Explore the Ryan Report

Chapter 10 — Newtownforbes

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Physical abuse


Dr Anna McCabe4 visited the School in 1940 and had noticed in the infirmary that there was bruising on many of the girls’ bodies. In her letter of 12th February 1940 to the Reverend Mother of the School, Sr Lucia, she stated: I was not satisfied in finding so many of the girls in the Infirmary suffering from bruises on their bodies. I wish particularly to draw attention to the latter as under no circumstances can the Department tolerate treatment of this nature and you being responsible for the care of these children will have some difficulty in avoiding censure.


The discovery contained no response to this letter, suggesting no reply was written by the Reverend Mother. The Sisters of Mercy contended that the letter of 12th February 1940 from Dr McCabe had not in fact been sent, as no such letter was found in their archive. The Congregation also said that it had been unaware of these allegations of neglect until these documents were furnished to it by the Commission as part of the discovery process in 2004. It acknowledged, once it had seen these documents, that it was ‘deeply disturbed’ and it accepted the negative reports of the Department.


The Sisters of Mercy submitted annual reports to the Department of Education on the School’s activities spanning the period 1938 to 1958. These reports do not reflect the views expressed by the Inspector in February 1940 which raised the issue of bruising on the bodies of girls in the infirmary. In these reports, the Sisters were eager to satisfy the Department that the most cordial and friendly of relations existed between staff and pupils. The 1941 report stated ‘Nothing but the most cordial and friendly relations exist’. In 1948, it was noted that ‘A very happy homely spirit prevails between nuns and pupils’.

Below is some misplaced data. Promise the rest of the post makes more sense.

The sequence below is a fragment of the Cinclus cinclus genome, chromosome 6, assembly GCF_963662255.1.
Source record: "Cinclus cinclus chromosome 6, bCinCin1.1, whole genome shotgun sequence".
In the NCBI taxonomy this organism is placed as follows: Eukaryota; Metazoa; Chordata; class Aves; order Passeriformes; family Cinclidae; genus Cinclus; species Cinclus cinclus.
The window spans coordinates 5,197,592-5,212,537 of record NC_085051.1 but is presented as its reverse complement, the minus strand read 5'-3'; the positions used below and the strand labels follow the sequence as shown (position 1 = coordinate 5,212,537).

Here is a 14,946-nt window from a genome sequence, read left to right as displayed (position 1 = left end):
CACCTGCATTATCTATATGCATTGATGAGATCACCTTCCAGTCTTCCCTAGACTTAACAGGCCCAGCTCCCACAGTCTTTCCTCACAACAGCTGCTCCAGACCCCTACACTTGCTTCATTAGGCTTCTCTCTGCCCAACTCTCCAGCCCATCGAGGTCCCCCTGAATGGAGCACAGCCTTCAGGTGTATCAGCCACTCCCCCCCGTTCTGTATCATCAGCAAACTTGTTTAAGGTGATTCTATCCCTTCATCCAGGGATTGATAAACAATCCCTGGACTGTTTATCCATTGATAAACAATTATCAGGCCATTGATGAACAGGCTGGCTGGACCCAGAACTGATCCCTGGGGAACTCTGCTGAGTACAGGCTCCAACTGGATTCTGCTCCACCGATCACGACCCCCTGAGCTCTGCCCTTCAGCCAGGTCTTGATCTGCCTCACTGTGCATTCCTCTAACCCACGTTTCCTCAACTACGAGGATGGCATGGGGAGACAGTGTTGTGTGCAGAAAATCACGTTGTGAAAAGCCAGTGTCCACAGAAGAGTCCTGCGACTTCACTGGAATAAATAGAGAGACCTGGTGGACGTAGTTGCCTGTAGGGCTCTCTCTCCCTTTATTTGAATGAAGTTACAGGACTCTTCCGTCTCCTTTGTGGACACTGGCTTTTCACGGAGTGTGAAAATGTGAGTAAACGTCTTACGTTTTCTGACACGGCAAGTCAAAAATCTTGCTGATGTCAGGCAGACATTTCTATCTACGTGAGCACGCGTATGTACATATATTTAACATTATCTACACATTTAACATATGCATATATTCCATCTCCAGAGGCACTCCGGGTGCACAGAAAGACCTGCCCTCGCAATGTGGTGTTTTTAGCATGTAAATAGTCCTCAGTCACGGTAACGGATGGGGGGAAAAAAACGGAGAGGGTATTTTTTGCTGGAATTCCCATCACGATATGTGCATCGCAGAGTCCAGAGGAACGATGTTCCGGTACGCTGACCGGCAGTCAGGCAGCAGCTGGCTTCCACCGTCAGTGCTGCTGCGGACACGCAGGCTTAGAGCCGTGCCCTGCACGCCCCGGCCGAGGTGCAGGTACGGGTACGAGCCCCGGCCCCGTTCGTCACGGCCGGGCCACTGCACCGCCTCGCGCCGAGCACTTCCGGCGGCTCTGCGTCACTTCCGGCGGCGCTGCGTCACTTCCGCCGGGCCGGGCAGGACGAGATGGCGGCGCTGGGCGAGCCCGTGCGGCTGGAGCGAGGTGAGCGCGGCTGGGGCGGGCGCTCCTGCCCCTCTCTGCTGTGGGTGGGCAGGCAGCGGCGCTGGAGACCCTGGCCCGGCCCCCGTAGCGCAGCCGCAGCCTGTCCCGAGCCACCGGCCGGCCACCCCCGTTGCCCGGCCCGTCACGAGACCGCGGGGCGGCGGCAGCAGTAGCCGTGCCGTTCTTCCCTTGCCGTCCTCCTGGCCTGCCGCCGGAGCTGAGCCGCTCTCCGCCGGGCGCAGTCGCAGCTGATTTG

In some years, the annual reports refer to punishments, including the ‘Deprivation of Treats’, which was considered ‘seldom necessary’, or being placed at a separate table in the dining hall, or being given a ‘small charge instead of Recreation, or, Transcribing some papers of Literature’. The 1944 report noted that: the greatest punishment of all is to be brought under the notice of the Superior, on her making visits to the school, their faults made known to her. And thus their good name gone.


In 1947, the report noted that ‘Junior Children receive a “Motherly slap” on their arm’. The 1948 report commented that ‘junior children receive a light slap or a caution’ or they could be ‘Brought before Superior and their good name gone’.


These reports indicate that the Sisters of Mercy were aware of proper standards of punishment. The wording of these reports is very similar and repetitive so their value is questionable.


A respondent witness, Sr Francesca, who worked in the Industrial School for nearly 20 years, gave evidence. The picture that emerged was that the large numbers in the School meant that discipline and control were important issues in the management of the School: Well, you had to be formal with them and strict. You had to be, not harsh with them, no, but I’d say formal with them.